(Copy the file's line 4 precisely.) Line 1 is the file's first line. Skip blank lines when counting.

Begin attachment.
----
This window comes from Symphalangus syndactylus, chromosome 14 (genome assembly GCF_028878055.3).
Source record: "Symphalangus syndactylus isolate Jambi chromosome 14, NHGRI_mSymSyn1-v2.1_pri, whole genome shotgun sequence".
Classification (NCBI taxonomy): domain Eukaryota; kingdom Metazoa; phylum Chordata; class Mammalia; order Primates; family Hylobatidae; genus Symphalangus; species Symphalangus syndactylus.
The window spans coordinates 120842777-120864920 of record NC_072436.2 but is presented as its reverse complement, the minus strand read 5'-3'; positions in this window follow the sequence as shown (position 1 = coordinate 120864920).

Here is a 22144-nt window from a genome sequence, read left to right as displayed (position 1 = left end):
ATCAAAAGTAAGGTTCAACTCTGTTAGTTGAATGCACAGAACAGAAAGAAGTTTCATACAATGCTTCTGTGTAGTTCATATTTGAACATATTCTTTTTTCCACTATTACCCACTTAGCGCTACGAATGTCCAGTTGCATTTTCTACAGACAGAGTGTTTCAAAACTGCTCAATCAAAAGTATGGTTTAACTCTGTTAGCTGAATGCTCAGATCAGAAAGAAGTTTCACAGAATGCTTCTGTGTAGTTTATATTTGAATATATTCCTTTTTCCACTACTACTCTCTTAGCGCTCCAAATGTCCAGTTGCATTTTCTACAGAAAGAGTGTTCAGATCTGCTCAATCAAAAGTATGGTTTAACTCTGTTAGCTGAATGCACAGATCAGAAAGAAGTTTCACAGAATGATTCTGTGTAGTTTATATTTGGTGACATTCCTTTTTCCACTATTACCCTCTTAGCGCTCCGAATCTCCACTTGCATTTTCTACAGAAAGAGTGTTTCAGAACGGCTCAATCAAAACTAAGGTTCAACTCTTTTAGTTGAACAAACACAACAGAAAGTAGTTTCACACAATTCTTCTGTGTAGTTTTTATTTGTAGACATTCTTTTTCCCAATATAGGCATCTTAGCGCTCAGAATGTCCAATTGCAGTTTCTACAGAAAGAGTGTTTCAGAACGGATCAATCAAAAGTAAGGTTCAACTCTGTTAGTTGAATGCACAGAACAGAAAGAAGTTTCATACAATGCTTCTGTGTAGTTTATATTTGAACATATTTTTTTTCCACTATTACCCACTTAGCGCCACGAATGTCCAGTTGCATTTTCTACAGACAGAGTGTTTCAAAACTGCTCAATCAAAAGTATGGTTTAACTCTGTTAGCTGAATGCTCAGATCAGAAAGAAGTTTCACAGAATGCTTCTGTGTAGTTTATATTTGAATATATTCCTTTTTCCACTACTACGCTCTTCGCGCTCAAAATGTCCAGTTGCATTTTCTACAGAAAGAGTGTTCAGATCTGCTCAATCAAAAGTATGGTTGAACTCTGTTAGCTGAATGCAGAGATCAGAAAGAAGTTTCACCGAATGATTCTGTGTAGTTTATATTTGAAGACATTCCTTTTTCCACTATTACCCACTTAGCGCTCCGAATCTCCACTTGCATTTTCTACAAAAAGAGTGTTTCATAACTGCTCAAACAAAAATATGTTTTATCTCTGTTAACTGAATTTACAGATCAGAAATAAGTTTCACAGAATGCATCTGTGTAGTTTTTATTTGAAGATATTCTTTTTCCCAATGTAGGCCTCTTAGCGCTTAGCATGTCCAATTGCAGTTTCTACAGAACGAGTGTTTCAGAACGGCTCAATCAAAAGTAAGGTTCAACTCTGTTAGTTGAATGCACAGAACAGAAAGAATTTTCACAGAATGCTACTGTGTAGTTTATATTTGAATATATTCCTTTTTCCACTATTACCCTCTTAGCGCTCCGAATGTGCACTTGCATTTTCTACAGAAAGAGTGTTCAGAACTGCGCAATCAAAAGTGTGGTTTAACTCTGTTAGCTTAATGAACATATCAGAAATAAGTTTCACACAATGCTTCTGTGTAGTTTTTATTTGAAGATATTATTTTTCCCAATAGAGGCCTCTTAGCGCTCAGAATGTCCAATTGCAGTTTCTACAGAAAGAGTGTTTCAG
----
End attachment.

The window spans coordinates 120842777-120864920 of record NC_072436.2 but is presented as its reverse complement, the minus strand read 5'-3'; positions in this window follow the sequence as shown (position 1 = coordinate 120864920).